Statement of Principles on Policing and Community Engagement
The American Legislative Exchange Council (ALEC) is strongly committed to expanding opportunity for all, understanding that no individual should feel threatened or be treated differently based on the color of their skin. Fairness, justice, equal protection and safety within our criminal justice system, and in communities, are the only means for protecting and serving all Americans.
We seek a criminal justice system that respects human dignity, ensures equal justice under the law, and keeps communities safe. We also seek a truly inclusive and vibrant society, free of abuse of power and authority in a variety of contexts:
- Fairness: The criminal justice system must render fair and impartial justice for all Americans. A civil society is strongest when all individuals are treated fairly.
- Justice: The criminal justice system has a key role to play in maintaining public safety, but also in maintaining basic human dignity. Policies must lead to a neutral, even-handed application of the law and seek to build better communities. Criminal law should be reserved for conduct that negatively impacts public safety, not increasing the size of government and undermining freedom and liberty.
- Simplicity: Criminal laws that are unnecessary, unclear, duplicative, overly broad, or otherwise insufficient to serve the purpose of the law must be repealed. Unnecessary criminal laws divert law enforcement resources from preventing and solving serious crime and require them to address societal problems for which they are not trained.
- Transparency: Governments should ensure relevant oversight agencies have ample access to information when conducting investigations, including an open and transparent criminal justice data collection process.
- Accountability: Independent oversight agencies should be adequately funded and provided with sufficiently trained staff, free of any conflicts of interests with the agencies of law enforcement they oversee. Oversight agencies and governing bodies should be required to report their findings to the state legislature, the police chiefs and sheriffs that they oversee, and to the public. Reporting, while always being mindful of the privacy of individuals, should include an analysis of complaints and internal investigations and how those were handled. Oversight agencies should also be required to review the internal policies of law enforcement agencies, as well as their training practices and other issues that merit public concern. Adopting evidence-based training practices for law enforcement agencies should be encouraged, including those outlining the use of restraint when concerning the use of force.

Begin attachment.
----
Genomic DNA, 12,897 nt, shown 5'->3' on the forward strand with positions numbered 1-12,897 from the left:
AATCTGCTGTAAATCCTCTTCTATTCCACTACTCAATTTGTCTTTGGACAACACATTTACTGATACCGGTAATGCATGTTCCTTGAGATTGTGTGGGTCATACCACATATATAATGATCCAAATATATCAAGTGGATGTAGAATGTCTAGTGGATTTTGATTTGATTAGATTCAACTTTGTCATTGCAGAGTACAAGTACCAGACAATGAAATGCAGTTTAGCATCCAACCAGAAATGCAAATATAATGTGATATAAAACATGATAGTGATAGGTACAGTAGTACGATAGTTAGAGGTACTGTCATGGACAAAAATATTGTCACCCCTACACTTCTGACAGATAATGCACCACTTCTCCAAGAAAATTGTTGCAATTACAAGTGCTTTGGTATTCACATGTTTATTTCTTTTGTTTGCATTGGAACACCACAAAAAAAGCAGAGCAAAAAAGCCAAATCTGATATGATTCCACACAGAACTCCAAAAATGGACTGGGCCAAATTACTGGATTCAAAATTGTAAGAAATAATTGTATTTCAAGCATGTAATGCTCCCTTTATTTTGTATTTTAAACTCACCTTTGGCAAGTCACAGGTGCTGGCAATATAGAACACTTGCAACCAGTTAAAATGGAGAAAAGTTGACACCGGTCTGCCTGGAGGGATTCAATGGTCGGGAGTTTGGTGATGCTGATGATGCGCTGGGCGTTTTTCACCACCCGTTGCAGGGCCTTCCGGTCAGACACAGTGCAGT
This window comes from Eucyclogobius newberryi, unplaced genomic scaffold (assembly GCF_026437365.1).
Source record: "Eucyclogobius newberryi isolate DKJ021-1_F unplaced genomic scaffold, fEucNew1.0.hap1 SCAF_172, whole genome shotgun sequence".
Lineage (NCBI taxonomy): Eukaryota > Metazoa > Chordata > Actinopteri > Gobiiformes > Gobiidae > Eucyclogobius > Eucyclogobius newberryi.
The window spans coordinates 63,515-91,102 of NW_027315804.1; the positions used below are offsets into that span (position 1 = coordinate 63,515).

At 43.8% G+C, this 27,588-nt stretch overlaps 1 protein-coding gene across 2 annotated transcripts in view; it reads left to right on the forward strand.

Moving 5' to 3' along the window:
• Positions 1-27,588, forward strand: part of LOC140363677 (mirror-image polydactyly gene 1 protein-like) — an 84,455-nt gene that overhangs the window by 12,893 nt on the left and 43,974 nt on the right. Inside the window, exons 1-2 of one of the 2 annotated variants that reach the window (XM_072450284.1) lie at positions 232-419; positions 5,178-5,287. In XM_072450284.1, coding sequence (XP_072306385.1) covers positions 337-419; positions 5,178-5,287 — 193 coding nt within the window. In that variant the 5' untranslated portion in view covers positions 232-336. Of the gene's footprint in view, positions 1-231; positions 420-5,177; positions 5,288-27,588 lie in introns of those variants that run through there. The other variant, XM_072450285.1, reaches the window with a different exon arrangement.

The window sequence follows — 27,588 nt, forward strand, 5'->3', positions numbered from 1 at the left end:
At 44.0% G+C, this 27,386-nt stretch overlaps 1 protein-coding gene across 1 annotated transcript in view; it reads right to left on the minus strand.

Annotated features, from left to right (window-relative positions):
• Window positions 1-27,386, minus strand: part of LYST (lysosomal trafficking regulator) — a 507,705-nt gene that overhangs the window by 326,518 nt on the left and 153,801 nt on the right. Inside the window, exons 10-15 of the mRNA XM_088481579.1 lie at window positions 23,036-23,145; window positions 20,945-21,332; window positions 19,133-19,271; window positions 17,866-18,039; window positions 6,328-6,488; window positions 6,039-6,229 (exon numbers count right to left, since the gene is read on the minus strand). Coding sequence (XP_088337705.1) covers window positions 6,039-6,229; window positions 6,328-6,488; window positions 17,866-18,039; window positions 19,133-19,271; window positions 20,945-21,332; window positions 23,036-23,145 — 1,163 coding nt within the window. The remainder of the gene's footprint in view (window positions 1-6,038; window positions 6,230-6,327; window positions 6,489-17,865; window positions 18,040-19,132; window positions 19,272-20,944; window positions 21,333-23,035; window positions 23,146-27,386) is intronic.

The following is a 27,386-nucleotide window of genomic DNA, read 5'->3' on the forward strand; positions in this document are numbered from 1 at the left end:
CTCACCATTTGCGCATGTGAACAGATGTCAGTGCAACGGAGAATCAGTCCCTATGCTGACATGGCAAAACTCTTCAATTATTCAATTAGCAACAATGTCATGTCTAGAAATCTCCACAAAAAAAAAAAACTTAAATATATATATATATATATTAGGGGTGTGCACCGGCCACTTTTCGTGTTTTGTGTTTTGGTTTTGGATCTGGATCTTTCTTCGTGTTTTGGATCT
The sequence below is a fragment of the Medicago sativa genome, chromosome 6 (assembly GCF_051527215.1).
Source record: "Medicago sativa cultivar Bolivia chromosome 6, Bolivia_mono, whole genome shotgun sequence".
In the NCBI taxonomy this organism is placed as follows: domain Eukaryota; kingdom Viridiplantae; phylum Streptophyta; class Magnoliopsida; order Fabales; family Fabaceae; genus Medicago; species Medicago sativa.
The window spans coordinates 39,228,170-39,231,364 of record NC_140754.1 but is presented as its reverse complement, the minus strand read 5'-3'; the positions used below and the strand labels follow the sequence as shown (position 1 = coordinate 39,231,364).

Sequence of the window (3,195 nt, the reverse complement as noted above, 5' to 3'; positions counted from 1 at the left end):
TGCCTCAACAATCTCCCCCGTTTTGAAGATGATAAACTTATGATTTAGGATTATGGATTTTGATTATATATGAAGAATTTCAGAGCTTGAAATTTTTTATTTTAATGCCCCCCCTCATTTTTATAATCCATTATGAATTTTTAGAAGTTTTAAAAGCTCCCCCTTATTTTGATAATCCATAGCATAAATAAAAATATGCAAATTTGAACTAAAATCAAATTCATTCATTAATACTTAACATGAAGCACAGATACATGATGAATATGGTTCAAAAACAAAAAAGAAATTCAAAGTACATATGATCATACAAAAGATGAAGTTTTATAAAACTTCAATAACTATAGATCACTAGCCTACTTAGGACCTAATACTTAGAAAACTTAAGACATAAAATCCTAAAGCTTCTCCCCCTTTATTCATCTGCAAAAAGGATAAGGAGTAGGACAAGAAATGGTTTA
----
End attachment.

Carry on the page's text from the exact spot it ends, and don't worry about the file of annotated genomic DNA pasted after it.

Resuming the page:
- Government Reform: Some structural barriers to good policing that should be removed include reforming civil asset forfeiture and not overemphasizing total citations or arrest numbers. Blanket immunity protections for illegal or unconstitutional government actions should be reformed. Additionally, labor agreements between public sector employees and their unions should be reviewed. Laws that prevent or make very difficult the ability of government employers to discipline or terminate public employees in any agency who perform improperly should be reformed.
- Citizen Empowerment: Law enforcement agencies should be encouraged to develop alternative measures of success, such as community engagement and positive interactions with their communities.